Tuesday, 17 March 2020

Coping with unemployment

Worrying about unemployment is a frightening thought and, for some of us, a constant worry. With current economic pressures and the increase of online businesses, more and more companies are struggling to keep going. This sad reality means that, each year, many employees find themselves without a job.

Perhaps you’ve just left school or university and you’re only just beginning your career search. Whatever your circumstance, being out of work can be extremely daunting and can cause a huge amount of stress and anxiety. Initially, your greatest fear of being unemployed might be how you’re going to cope financially, but this could then lead on to more worrying issues.

Research is ongoing at the University of Cambridge to discover why unemployment is detrimental to our health and wellbeing.

How unemployment can affect us

Being out of work for long periods of time can take its toll on our mental wellbeing and it can affect us in different ways:

  • The financial burden of not being able to pay our bills can create anxiety.
  • Unsuccessful job applications and interviews can lead to a lack of self-worth and self-confidence.
  • Our quality of life is affected and we’re no longer able to enjoy costly social activities, holidays or material goods.
  • Financial stress can cause arguments at home with partners and family.

Owing to difficult situations and a feeling of hopelessness, the ongoing effects of being out of work can spiral out of control unless we take certain actions to deal with the problem.

Steps to coping with unemployment

Seek financial help – As soon as you find yourself out of work, get in touch with local or national organisations that can give you financial advice. You might find that you are entitled to certain benefits, and there are also temporary measures that can be put in place to help with paying your mortgage or rent. Speak to the bank and any lenders you may owe money to as most are usually understanding and might offer a short-term payment break. The Money Advice Service has a handy checklist to follow online.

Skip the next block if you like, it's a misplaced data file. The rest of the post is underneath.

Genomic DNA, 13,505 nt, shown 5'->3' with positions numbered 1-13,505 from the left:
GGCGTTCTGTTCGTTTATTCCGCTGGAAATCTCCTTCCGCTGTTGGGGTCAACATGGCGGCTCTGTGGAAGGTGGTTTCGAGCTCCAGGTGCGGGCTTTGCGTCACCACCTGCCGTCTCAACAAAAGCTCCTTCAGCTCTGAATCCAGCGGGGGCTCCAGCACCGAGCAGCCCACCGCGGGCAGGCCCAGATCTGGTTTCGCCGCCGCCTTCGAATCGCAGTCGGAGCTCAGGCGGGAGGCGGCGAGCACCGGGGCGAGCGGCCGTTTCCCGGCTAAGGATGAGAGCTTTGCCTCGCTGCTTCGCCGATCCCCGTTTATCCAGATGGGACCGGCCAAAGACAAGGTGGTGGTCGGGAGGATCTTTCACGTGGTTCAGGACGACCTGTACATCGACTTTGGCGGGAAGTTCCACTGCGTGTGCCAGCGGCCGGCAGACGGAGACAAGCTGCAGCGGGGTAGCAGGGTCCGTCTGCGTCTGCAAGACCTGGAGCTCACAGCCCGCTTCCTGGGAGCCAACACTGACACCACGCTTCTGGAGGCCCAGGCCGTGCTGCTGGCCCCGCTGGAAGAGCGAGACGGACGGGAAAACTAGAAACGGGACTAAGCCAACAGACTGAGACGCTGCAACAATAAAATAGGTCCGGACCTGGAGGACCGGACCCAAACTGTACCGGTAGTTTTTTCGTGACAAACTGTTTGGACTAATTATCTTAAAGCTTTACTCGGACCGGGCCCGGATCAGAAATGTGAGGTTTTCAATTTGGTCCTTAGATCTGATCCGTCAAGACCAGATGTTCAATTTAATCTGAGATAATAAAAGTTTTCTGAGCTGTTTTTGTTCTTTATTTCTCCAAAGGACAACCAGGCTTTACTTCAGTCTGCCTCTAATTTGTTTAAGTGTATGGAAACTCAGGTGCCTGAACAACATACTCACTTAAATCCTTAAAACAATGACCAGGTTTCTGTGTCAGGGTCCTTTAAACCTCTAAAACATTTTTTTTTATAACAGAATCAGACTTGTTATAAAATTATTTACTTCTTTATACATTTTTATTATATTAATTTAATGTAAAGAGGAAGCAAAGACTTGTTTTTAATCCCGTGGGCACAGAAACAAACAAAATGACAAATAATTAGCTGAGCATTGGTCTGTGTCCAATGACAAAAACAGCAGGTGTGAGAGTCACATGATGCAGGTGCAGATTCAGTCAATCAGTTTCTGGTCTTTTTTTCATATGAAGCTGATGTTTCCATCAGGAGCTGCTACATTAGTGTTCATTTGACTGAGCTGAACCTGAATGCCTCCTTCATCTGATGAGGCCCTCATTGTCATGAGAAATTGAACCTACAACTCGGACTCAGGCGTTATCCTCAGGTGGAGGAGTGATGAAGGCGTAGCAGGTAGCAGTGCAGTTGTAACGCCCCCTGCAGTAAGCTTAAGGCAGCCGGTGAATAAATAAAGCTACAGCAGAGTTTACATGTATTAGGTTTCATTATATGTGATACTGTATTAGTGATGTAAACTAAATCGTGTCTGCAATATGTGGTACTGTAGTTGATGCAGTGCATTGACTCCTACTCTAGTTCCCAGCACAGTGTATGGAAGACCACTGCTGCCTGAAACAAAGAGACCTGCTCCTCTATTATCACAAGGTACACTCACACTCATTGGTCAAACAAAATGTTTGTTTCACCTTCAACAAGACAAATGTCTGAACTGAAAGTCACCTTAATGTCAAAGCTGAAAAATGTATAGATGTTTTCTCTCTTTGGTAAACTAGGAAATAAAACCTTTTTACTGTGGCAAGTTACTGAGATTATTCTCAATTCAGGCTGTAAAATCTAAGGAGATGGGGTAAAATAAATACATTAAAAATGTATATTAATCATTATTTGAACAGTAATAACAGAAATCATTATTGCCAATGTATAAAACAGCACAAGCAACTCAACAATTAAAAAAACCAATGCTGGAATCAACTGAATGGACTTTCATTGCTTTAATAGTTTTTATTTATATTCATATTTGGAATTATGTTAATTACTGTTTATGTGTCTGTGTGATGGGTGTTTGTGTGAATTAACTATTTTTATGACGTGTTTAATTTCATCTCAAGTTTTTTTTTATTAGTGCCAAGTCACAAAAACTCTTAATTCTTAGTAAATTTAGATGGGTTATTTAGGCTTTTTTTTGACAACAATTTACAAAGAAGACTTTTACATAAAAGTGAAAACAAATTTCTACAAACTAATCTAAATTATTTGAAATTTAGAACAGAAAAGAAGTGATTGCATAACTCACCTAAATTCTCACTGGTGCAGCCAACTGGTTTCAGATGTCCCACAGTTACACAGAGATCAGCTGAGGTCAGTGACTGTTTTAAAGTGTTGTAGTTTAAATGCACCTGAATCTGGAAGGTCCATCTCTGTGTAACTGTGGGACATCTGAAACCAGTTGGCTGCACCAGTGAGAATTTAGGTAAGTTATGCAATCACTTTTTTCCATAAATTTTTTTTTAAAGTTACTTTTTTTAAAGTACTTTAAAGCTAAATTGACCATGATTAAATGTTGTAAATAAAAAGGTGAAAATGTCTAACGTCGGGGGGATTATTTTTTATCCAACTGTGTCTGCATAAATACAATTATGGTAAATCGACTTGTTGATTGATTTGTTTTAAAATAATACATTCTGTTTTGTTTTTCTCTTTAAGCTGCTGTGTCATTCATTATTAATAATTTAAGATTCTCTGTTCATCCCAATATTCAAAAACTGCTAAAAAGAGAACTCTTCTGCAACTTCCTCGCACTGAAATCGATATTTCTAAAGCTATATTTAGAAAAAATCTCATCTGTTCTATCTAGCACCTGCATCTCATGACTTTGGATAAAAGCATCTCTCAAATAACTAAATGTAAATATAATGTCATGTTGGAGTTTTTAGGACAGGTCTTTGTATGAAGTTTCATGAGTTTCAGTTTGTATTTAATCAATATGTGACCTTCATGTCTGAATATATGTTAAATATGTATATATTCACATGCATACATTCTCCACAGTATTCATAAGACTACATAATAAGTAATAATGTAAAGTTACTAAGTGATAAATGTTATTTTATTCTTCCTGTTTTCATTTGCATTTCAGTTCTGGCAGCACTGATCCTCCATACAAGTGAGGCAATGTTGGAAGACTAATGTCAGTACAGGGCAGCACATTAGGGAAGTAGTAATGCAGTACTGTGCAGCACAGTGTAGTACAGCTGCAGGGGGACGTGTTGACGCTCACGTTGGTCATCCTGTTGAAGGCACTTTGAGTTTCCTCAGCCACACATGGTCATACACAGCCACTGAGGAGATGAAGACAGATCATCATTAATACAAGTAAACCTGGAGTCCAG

Speak to a close friend or family member –  Talking to someone can help ease the burden and possibly offer an alternative perspective on your situation. They might even come up with some positive ideas that you hadn’t thought of so try not to keep everything bottled up.

Schedule fun time – Make sure you still schedule time for enjoying yourself. Not everything has to cost money. Go out walking, Skype or visit friends or take up a new hobby (there are lots of great YouTube videos on all sorts of topics to help you learn new skills). Also, many local leisure centres offer activities that are free if you’re in receipt of certain allowances.

Keep a routine – When you’re unemployed, it can be easy to fall out of a routine and this can result in a lack of motivation. You’ll find if you stick to a routine, it’s less likely feelings of a lack of self-worth will creep in. Getting up at a reasonable time in the morning, dressing as though you were going to work and planning tasks for the day will help you remain focused. Devote a few hours each day to your job search, contacting potential employers and preparing for interviews.

Stay positive – Try to avoid negativity and keep a positive frame of mind by practising positive affirmations, visualisation techniques and meditation. These kinds of activities can help reduce feelings of anxiety which, in turn, can lead to depression or serious physical conditions caused by ongoing stress.

Keep yourself healthy – By maintaining a healthy diet and undertaking regular exercise, both your physical and mental wellbeing will benefit. It’s scientifically proven that food and mood go hand in hand so make sure you’re eating the right things. Mind has lots of helpful tips for healthy eating.

Network – Networking is a great way to find potential job openings as well as giving you the opportunity to socialise and meet new people. Try and find some networking groups - there are lots of specific groups on social networking platforms as well as real life face to face groups. Keeping in touch with positive minded people can help keep you motivated. Join social media groups in the areas that you’re interested in as very often people post vacancies or offer advice online.

Do charity work – By helping others, you’ll not only feel like you have a sense of purpose, you could gain new skills and it could also impress a potential employer and give you the edge in an interview situation.







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